Lindsey Schechter teaches Houstonians the ins and outs of cheese.

Image: Amy Scott

From Pappas Bros. Steakhouse to Nancy’s Hustle to Sonoma Wine Bar, cheeseboards and burrata appetizers are everywhere in Houston these days. A decade ago, though, that wasn’t the case. What gives?

“Something started changing in the 2000s, and not just in Texas but nationally,” says Lindsey Schechter, who started her business, Houston Dairymaids, as a wholesaler in 2006, before adding her retail shop on Airline Drive in 2012. “Artisan cheesemakers started popping up all over the place.”

While Schechter stops short of saying so, a lot of the credit for taking Houston to the next level belongs to her. Dairymaids now supplies more than 300 restaurants in Houston and Austin with cheeses from close by and from around the world, while also offering locals a unique way to learn about—and buy—them without feeling daunted. There’s no traditional counter at Schechter’s Heights-area shop; rather, everyone who walks in the door is offered a free, guided tasting of six ripe cheeses.

From the beginning, the goal was simple. Schechter hoped to find and cultivate Texas’s farmstead and artisan cheesemakers, most of whom were just starting out, and get their wares in the hands of local chefs. “It was a leap of faith,” she says.

A line cook during her high school days in North Carolina, Schechter studied English and art history at Rice while working at dearly departed eatery The Daily Review under prominent local restaurateur Claire Smith (Shade, Canopy), learning the ins and outs of the industry.

In 2001 she took a cooking position in New York, and soon all things began to point to cheese. “I started getting taken to the farmers market, and we’d buy Cato Corner,” she says, referring to the Connecticut cheesemakers.

Schechter wrote about cheese and other things for Food Arts Magazine before moving to Maine, where she befriended numerous local makers while developing a cheeseboard for the menu at the restaurant where she worked. It was then that she realized: She was more interested in cheese than in cooking.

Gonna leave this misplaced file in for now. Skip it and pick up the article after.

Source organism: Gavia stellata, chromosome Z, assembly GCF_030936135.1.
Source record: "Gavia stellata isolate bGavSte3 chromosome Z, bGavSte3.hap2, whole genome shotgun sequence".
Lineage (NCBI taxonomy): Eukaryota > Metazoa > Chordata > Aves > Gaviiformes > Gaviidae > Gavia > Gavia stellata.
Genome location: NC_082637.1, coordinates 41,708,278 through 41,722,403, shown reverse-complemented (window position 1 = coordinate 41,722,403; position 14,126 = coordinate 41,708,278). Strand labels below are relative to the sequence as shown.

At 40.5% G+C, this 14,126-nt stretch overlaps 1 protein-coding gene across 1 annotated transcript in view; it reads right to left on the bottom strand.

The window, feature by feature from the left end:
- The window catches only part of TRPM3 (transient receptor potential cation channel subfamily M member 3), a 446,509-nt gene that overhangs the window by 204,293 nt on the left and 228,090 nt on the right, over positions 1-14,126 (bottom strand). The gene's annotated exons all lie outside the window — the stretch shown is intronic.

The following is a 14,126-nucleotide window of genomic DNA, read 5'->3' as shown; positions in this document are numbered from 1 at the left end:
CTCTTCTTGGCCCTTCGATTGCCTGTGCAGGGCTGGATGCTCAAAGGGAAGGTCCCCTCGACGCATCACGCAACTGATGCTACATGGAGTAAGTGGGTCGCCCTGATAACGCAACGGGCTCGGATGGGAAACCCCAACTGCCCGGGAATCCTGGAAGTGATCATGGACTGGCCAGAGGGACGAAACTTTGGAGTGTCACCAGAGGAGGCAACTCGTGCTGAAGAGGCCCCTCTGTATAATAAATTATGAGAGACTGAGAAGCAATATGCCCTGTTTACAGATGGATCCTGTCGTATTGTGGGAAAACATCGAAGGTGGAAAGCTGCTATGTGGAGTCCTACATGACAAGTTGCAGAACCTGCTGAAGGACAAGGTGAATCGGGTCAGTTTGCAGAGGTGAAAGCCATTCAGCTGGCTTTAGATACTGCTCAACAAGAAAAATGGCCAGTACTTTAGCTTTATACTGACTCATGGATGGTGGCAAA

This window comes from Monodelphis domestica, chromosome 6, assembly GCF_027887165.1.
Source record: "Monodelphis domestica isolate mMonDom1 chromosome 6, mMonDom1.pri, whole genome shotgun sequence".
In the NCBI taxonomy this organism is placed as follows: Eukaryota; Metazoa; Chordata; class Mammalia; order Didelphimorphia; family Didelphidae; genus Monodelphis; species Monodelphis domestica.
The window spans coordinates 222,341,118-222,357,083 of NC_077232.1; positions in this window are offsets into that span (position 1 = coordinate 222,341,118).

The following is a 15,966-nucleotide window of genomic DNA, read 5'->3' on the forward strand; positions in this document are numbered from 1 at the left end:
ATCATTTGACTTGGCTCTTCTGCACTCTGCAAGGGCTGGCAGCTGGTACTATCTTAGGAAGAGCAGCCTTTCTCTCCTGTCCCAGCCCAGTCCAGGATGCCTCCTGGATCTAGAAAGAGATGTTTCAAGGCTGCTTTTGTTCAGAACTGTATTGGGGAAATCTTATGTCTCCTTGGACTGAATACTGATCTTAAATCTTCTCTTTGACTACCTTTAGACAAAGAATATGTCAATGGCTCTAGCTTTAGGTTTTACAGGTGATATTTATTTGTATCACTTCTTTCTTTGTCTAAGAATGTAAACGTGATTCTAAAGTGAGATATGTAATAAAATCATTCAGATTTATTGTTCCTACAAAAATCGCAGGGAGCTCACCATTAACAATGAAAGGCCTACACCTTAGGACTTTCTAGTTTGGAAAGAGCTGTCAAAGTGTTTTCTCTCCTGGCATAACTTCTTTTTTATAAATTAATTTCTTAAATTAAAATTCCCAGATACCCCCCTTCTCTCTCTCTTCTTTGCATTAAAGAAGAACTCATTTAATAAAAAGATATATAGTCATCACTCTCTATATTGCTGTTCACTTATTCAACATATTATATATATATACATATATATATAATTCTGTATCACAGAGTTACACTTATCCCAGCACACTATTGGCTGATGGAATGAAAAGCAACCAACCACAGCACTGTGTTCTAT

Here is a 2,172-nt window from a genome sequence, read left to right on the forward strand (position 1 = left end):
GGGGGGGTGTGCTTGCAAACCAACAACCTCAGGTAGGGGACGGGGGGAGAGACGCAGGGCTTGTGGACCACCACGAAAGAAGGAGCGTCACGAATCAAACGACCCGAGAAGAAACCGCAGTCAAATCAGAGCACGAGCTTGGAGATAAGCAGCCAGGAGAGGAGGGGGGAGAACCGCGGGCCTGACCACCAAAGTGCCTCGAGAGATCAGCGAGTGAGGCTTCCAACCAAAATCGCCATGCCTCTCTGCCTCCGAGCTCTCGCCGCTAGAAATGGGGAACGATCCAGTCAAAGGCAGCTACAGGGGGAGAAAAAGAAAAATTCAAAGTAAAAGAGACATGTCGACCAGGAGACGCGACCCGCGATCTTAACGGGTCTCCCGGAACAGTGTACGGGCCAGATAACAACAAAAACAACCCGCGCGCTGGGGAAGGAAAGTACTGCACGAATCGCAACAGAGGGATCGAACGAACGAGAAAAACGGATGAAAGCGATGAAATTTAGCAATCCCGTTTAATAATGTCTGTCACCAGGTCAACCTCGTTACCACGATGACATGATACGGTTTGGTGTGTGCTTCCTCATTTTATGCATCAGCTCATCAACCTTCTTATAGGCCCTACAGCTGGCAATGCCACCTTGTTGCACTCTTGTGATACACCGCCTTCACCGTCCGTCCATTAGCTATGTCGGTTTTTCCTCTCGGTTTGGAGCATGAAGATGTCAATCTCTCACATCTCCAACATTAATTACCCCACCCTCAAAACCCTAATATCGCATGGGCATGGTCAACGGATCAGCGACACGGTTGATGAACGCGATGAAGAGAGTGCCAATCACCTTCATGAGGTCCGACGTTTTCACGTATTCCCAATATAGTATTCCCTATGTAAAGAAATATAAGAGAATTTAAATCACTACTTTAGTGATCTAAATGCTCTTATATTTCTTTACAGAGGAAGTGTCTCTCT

She took a coveted five-week position behind the counter at the legendary Neal’s Yard Dairy flagship shop in London, during its busy Christmas Season, learning the business from the world’s best cheesemongers, going on rounds collecting cheese, and “working the arches”—flipping cheese in the aging room. And then, finally, she moved back here to launch Houston Dairymaids. “We kind of made it up as we went along—the best way to get the cheese here and deal with the customers,” she recalls.

Since then Schechter has sought out and developed relationships with Texas’s best cheesemakers—among them Pure Luck Farm & Dairy in Dripping Springs and Veldhuizen Farms in Dublin, outside of Fort Worth—and become a kind of ambassador for the state’s growing artisan-cheese market.

Today the industry has changed vastly. Raclette is a bona fide trend. Culture Magazine exists. Popular American creameries like Cowgirl and Rogue are selling to larger corporations. And this all makes Schechter, now considered this state’s premiere cheese guru, protective of its small cheesemakers, who face challenges from exorbitant shipping costs to overregulation.

Next time you stop into Houston Dairymaids, your tasting might include hipster favorites from Vermont makers such as Jasper Hill Farms and Parish Hill Creamery as well as incredible artisan selections from Texas favorites CKC Farms and Revolution Dairy.

Once you taste them, she says, you won’t go back. “It’s like returning to Folgers after you’ve had a good coffee.”

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